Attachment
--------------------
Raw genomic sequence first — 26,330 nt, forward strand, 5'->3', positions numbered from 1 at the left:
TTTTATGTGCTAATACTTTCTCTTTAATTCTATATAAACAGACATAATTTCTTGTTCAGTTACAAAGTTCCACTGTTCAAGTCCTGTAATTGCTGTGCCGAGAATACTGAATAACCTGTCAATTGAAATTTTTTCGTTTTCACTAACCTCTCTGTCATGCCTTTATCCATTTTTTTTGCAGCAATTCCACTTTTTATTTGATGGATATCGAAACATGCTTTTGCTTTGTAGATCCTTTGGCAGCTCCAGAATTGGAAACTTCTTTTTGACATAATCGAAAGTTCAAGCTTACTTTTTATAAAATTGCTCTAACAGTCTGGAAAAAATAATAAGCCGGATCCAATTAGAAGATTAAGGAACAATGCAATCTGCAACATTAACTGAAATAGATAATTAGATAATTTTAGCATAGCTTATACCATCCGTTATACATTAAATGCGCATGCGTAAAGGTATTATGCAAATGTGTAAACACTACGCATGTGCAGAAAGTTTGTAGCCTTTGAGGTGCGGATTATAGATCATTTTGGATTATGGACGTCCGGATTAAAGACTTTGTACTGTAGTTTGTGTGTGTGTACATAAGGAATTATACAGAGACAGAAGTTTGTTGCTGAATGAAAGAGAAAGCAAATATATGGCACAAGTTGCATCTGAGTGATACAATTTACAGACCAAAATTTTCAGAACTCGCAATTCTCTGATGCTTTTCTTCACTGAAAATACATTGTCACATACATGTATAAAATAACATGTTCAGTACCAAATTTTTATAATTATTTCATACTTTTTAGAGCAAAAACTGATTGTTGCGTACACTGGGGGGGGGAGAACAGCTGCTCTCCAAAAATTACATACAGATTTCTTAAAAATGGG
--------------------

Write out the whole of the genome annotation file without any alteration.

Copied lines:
Raw genomic sequence first — 26,330 nt, forward strand, 5'->3', positions numbered from 1 at the left:
TTTTATGTGCTAATACTTTCTCTTTAATTCTATATAAACAGACATAATTTCTTGTTCAGTTACAAAGTTCCACTGTTCAAGTCCTGTAATTGCTGTGCCGAGAATACTGAATAACCTGTCAATTGAAATTTTTTCGTTTTCACTAACCTCTCTGTCATGCCTTTATCCATTTTTTTTGCAGCAATTCCACTTTTTATTTGATGGATATCGAAACATGCTTTTGCTTTGTAGATCCTTTGGCAGCTCCAGAATTGGAAACTTCTTTTTGACATAATCGAAAGTTCAAGCTTACTTTTTATAAAATTGCTCTAACAGTCTGGAAAAAATAATAAGCCGGATCCAATTAGAAGATTAAGGAACAATGCAATCTGCAACATTAACTGAAATAGATAATTAGATAATTTTAGCATAGCTTATACCATCCGTTATACATTAAATGCGCATGCGTAAAGGTATTATGCAAATGTGTAAACACTACGCATGTGCAGAAAGTTTGTAGCCTTTGAGGTGCGGATTATAGATCATTTTGGATTATGGACGTCCGGATTAAAGACTTTGTACTGTAGTTTGTGTGTGTGTACATAAGGAATTATACAGAGACAGAAGTTTGTTGCTGAATGAAAGAGAAAGCAAATATATGGCACAAGTTGCATCTGAGTGATACAATTTACAGACCAAAATTTTCAGAACTCGCAATTCTCTGATGCTTTTCTTCACTGAAAATACATTGTCACATACATGTATAAAATAACATGTTCAGTACCAAATTTTTATAATTATTTCATACTTTTTAGAGCAAAAACTGATTGTTGCGTACACTGGGGGGGGGAGAACAGCTGCTCTCCAAAAATTACATACAGATTTCTTAAAAATGGG